First gene therapy for blindness gets 850,000-USD price tag in U.S.

First gene therapy for blindness gets 850,000-USD price tag in U.S.

Luxturna, the first gene therapy approved in the United States for a rare, inherited form of blindness, will cost 850,000 U.S. dollars per patient, its maker announced on Wednesday.

"The Wholesale Acquisition Cost of one-time LUXTURNA is 425,000 dollars per eye," Monique da Silva, a spokeswoman for Sparks Therapeutics, told Xinhua in an email.

"The price reflects the stakeholder considerations we have learned about these past months, including access concerns of patients, families, health care providers and treatment centers."

While the price came in lower than the one-million-dollar estimate by U.S. analysts, it's still among the most expensive treatments in the world.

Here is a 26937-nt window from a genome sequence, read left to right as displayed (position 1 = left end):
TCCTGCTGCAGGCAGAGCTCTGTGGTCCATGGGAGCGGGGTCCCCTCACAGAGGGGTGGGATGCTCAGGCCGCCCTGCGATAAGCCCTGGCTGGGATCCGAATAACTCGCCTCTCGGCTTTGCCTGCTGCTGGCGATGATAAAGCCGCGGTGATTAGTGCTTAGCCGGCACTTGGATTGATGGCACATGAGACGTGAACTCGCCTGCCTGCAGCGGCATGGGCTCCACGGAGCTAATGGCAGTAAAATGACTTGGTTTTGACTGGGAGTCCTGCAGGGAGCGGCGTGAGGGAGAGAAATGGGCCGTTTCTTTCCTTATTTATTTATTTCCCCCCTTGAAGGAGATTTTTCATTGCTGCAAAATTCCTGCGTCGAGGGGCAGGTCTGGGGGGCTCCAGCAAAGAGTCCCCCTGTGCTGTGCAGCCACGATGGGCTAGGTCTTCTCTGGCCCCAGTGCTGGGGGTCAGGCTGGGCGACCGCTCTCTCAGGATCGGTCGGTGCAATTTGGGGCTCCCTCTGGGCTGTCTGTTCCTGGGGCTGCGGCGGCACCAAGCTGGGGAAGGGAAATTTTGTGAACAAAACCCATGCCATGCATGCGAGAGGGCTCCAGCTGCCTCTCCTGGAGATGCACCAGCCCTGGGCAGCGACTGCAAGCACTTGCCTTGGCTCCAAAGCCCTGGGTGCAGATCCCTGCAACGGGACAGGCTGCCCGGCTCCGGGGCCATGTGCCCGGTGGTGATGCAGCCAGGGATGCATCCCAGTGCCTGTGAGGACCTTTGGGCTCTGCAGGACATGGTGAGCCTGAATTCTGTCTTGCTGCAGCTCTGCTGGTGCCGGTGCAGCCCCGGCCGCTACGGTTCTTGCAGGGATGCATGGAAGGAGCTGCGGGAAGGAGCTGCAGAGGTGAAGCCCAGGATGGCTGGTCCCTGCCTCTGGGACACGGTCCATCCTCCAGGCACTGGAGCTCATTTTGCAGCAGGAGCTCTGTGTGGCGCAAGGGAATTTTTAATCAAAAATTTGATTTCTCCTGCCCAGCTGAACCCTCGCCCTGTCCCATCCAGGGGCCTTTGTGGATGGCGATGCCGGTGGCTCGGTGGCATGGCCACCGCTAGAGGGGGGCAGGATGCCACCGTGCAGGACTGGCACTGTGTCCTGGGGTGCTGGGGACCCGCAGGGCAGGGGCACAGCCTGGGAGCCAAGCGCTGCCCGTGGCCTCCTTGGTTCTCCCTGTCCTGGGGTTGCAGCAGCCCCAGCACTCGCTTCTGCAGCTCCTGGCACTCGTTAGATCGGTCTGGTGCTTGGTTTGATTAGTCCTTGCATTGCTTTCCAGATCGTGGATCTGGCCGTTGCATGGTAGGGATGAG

Spark Therapeutics said it will offer rebates to health insurers if the treatment does not work.

The company said it has reached agreement in principle with Boston-based insurer Harvard Pilgrim to offer the outcomes-based rebate arrangement and is also in active discussions with other commercial insurers regarding this offering.

Spark Therapeutics also said it's addressing budgetary concerns by working towards multiple solutions to allow installment payments over multiple years.

Luxturna was approved last month by U.S. Food and Drug Administration (FDA) to treat children and adult patients with confirmed biallelic RPE65 mutation-associated retinal dystrophy that leads to vision loss and may cause complete blindness in certain patients.

It works by delivering a normal copy of the RPE65 gene directly to retinal cells, leading these cells to produce the normal protein that converts light to an electrical signal in the retina to restore patient's vision loss.

Prior to this approval, the FDA greenlighted two other gene therapies that re-engineer people's own immune cells to treat blood cancers.

Both came with hefty price tags. Yescarta, a drug that treats certain types of large B-cell lymphoma, has a price tag of 373,000 dollars. Kymriah, a leukemia therapy, is similarly expensive at 475,000 dollars.